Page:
In Phase II, subjects participate in a market. . Three different market settings are studied. In the Double auction treatment, participants are grouped in groups of 8 with 4 buyers and 4 sellers and participate in a double auction (for the same anchored good). In the Bilateral bargaining treatment, participants are grouped in pairs (1 buyer and 1 seller) and negotiate a trade. In the control treatment, participants take part in a double auction for a different good.

In Phase III, we elicit WTA for the good again.

After the first two sessions a manipulation check will be performed to verify successful inducement of the initial anchor.
Randomization Method
For each individual subject, the random anchor is obtained from two (10-sided) die rolls.
Randomization Unit
Subjects are randomly assigned treatment market setting before a session starts. Within each market setting, a median split on the random anchors defines the Low Anchor and the High Anchor groups.
Was the treatment clustered?
No

Experiment Characteristics

Sample size: planned number of clusters
480 participants from 30 sessions with 16 participants in each.
Sample size: planned number of observations
480 participants
Sample size (or number of clusters) by treatment arms
160 participants in the Double Auction treatment (80 in Low Anchor group and 80 in High Anchor Group)
160 participants in the Bilateral Bargaining treatment (80 in Low Anchor group and 80 in High Anchor Group)
160 participants in the Control treatment (80 in Low Anchor group and 80 in High Anchor Group)

(We may encounter problems with the size of our subject pool. If we cannot manage to have 480 subjects, we will have less in the Control treatment.)
Minimum detectable effect size for main outcomes (accounting for sample design and clustering)
With our sample and assuming a standard deviation of 3.5 (based on an in-classroom pilot session), the Minimum Detectable Effect size is 1€. Defining the effect size as the difference in means divided by the pooled standard deviation, the percentage is 28%.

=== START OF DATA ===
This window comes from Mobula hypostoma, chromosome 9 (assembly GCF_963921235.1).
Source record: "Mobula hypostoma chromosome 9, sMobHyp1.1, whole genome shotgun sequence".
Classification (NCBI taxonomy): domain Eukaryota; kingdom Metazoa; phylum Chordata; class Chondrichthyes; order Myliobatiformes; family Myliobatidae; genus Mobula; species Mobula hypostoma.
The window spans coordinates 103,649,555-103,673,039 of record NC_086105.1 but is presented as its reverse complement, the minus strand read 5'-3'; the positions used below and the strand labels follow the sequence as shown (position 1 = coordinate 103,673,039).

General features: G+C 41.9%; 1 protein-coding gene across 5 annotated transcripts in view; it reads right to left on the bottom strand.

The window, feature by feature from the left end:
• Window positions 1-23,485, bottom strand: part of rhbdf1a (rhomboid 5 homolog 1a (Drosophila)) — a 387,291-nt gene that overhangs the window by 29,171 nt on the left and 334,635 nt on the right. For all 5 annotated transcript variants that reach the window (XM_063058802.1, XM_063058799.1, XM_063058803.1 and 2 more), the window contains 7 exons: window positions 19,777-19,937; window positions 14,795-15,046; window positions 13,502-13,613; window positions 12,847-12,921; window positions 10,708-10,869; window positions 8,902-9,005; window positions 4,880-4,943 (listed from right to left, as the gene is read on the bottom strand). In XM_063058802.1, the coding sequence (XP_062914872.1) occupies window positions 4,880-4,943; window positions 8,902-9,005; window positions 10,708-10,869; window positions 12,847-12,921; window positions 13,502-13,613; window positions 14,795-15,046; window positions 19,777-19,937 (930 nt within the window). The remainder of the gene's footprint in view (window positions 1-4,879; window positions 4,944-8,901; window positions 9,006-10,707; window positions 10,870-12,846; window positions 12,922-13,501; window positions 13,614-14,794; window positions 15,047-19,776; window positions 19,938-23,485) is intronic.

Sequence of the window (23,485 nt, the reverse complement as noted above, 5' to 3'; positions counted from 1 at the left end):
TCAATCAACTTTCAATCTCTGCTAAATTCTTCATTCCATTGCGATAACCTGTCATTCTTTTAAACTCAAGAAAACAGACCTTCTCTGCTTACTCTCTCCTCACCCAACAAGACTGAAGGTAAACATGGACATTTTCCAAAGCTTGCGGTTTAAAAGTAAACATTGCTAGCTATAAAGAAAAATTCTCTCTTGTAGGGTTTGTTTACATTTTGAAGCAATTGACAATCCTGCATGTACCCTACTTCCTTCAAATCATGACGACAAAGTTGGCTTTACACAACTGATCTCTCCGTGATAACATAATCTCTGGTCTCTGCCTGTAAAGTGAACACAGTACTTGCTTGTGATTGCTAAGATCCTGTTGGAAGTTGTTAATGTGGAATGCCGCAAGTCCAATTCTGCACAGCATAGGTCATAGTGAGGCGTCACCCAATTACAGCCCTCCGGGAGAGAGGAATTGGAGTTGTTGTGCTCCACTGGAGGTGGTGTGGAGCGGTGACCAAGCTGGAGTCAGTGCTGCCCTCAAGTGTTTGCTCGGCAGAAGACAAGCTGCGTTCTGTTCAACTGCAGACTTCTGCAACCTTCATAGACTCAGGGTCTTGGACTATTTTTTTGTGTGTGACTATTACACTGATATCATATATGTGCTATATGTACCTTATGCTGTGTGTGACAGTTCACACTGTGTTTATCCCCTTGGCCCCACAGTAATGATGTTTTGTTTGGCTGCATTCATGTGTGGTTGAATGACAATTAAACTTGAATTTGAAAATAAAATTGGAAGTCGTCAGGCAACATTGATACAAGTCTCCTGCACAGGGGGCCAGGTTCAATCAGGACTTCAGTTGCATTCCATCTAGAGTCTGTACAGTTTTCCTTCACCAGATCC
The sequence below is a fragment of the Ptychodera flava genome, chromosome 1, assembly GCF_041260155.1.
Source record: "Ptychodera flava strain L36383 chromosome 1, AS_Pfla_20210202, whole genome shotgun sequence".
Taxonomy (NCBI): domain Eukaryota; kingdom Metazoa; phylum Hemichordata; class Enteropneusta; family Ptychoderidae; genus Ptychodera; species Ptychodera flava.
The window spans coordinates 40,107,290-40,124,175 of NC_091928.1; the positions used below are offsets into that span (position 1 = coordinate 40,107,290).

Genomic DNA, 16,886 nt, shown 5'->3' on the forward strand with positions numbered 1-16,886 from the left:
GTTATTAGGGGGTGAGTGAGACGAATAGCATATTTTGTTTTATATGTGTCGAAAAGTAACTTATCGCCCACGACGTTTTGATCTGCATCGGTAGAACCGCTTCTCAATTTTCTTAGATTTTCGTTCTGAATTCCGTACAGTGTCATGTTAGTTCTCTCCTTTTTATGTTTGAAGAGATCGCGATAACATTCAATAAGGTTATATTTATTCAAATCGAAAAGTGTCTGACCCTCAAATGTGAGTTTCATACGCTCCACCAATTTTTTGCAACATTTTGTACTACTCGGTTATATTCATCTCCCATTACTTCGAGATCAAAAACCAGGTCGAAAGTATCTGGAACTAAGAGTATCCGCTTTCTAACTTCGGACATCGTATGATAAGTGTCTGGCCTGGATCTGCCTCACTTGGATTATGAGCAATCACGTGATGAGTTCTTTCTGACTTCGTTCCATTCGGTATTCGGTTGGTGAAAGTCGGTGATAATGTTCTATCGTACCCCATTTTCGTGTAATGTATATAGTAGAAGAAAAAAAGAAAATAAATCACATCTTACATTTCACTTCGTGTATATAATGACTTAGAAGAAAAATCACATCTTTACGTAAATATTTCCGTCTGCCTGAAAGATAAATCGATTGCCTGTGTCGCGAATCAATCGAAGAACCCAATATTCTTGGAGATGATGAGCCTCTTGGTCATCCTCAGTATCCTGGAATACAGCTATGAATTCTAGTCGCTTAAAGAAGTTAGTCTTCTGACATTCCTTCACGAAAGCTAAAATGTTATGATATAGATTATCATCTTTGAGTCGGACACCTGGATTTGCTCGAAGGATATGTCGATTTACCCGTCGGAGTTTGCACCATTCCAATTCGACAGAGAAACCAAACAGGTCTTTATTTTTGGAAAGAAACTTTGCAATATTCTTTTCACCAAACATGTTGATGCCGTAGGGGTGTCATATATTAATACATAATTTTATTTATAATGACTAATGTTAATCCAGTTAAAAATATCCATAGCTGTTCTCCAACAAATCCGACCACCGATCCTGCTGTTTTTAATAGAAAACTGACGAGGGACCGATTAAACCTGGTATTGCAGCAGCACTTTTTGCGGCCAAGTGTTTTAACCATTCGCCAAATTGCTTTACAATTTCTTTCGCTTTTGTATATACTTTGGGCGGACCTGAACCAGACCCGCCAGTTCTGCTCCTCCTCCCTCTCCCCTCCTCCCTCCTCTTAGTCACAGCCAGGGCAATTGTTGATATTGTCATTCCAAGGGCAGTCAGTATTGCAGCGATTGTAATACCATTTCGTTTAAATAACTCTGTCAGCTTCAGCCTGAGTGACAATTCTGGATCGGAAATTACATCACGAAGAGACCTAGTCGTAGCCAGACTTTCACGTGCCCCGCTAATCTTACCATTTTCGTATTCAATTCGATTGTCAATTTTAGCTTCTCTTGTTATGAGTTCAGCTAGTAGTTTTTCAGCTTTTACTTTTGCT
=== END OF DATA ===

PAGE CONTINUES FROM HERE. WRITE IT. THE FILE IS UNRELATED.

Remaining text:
IRB

Institutional Review Boards (IRBs)

IRB Name
Ethics Committee Economics and Business (EBEC), University of Amsterdam
IRB Approval Date
2018-09-26
IRB Approval Number
EC 20180926020919

Post-Trial

Post Trial Information

Study Withdrawal

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Intervention

Is the intervention completed?
Yes
Intervention Completion Date
November 16, 2018, 12:00 +00:00
Data Collection Complete
Yes
Data Collection Completion Date
November 16, 2018, 12:00 +00:00
Final Sample Size: Number of Clusters (Unit of Randomization)
98 trading groups (20 Double Auction sessions + 78 Bilateral Bargaining sessions)
Was attrition correlated with treatment status?
No
Final Sample Size: Total Number of Observations
316 subjects
Final Sample Size (or Number of Clusters) by Treatment Arms
160 participants in the Double Auction treatment (80 in Low Anchor group and 80 in High Anchor Group) 156 participants in the Bilateral Bargaining treatment (78 in Low Anchor group and 78 in High Anchor Group) * Given our null result of anchoring, the control treatment was not run.
Data Publication

Data Publication

Is public data available?
Yes

Program Files

Program Files
Yes
Reports, Papers & Other Materials

Relevant Paper(s)

Abstract
We test whether markets are needed to mitigate the effects of anchoring on peoples' preferences. We anchor subjects by asking them if they are willing to sell a bottle of wine for a transparently uninformative random price. We elicit subjects' Willingness-To-Accept for the bottle before and after the market. Subjects either participate in a small or a large double auction market. The variance in subjects' Willingness-To-Accept shrinks within trading groups. Our evidence supports the idea that markets have the potential to mitigate a bias. However, the market is not needed: our anchoring manipulation failed in a large sample.
Citation
Ioannidis, K., Offerman, T., & Sloof, R. (2020). On the effect of anchoring on valuations when the anchor is transparently uninformative. Journal of the Economic Science Association, 6(1), 77-94.

Reports & Other Materials